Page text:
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Takin' it to the streets

Jolie Josephson is easy to spot in a fur-lined hat and a plume of delicious-smelling barbecue smoke rising around Bento Central at the corner of downtown Medford'sRiverside Avenue and West Main Street.

She dishes out $6 chicken teriyaki and $6.50 steak rice bowls each day in every season and any type of weather to a lineup of customers ranging from police officers to strippers.

"Street food is the great equalizer," Josephson says as she flips chicken on a grill.

Until Josephson and her husband, R.J., opened in downtown three years ago, Medford's street-food scene was the territory of taco trailers and hot-dog stands.

Medford's newest street food vendors offer an increasing range of diversity, including Thai and Mediterranean food. More importantly, street food vendors help bring the inviting aroma of vibrancy to town, says Richard Barney, executive director of the Heart of Medford Association, which seeks to promote downtown as a regional center.

"It's really a sign of vibrancy in our shopping area," Barney says, "and it invites more people to come out."

"I can smell (the food) five blocks away," says Bento Central customer Greg Fischer, a student at Rogue Community College. "The food is very good, and it's just kind of quick and easy."

Some of the growth in street food has mushroomed out of the economic downturn. A food stand has relatively low overhead and a lot of flexibility, but the ventures sometimes don't last a year.

"The number of (vendors) really hasn't changed when you look at how many there are at the end of the year," says Chad Petersen, Jackson County's mobile food unit coordinator. "What has changed is the number of start-ups."

The county reviewed 24 new plan reviews for street food vendors in 2010, including coffee stands. That's about twice as many as the county reviewed in 2009, Petersen says.

By the end of the year, 96 vendors were dishing out food in the county, compared to 92 in 2006, before the recession, he says.

Like restaurants, street food vendors are inspected twice a year by the Jackson County Environmental Public Health Division.

"In my opinion and anecdotally, there are a few mobile food units that are very successful and very visual," Petersen says. "People see that and think they can have a piece of that pie. A lot of people doing this have lost their jobs. They're looking for something they can get started up. Instead of doing nothing, they start up a business."

Dave Reitz, owner of Great Outdoors Grill at 2646 Barnett Road, says he opened his Bento cart across from Rogue Valley Medical Center in April as a low-cost way to start his own business and use the skills he learned from years of working in the restaurant industry. He sells teriyaki chicken and Thai peanut curry with vegetables for $6 from a space in a parking lot, which he leases.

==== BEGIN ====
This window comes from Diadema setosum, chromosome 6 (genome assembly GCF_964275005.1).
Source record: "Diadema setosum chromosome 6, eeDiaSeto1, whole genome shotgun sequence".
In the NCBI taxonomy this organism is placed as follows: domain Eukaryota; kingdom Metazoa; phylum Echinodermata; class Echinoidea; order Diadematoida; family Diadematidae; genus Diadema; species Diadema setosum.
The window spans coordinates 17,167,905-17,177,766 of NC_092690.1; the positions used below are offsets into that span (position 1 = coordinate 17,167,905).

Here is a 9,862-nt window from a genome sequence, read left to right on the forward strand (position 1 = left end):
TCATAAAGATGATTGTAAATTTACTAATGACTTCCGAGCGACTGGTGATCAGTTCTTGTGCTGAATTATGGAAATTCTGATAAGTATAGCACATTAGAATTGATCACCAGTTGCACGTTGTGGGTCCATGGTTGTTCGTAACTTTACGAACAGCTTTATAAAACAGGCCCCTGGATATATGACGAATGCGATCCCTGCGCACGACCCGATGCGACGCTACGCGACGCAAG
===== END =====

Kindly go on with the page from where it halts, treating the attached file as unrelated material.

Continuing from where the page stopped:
The venture costs less than opening a restaurant.

"I don't have to pay for ambience," he says.

Plus, he adds, if for some reason he has to move, he can easily roll his cart to a new spot.

R.J. and Jolie Josephson started their Bento stand after seeing the popularity of street food among night-life revelers in big cities such as Portland and San Diego. "It started out as a fun venture we could do at night," R.J. Josephson says. "It turned out to be a day business."

Street food is not an easy venture even if it may look that way, he says. He and Jolie Josephson built up their clientele by setting up their cart at special events, such as the Medford Cruise and the Pear Blossom Festival.

They lease their patch of parking-lot space at Riverside and Main from a private property owner.

Before they open at 10:30 a.m., they prepare the food at an off-site commercial kitchen and then cook the food at the cart, where everyone can watch. The cart is open every weekday at their street corner, filling the owners' lungs with barbecue smoke and exposing them to all manner of weather. On some Friday and Saturday nights, they open the cart for people who are clubbing.

"We've seen a lot of vendors come since we've started," Jolie Josephson says. "Not many vendors do it all through the year. In the winter, they usually shut down. We have a good following. My husband's cooking is amazing."

Jolie Josephson keeps her teriyaki chicken barbecue under control with a spray bottle of water at the corner of Medford's Central Avenue and Main Street. Bob Pennell / Mail Tribune - Bob Pennell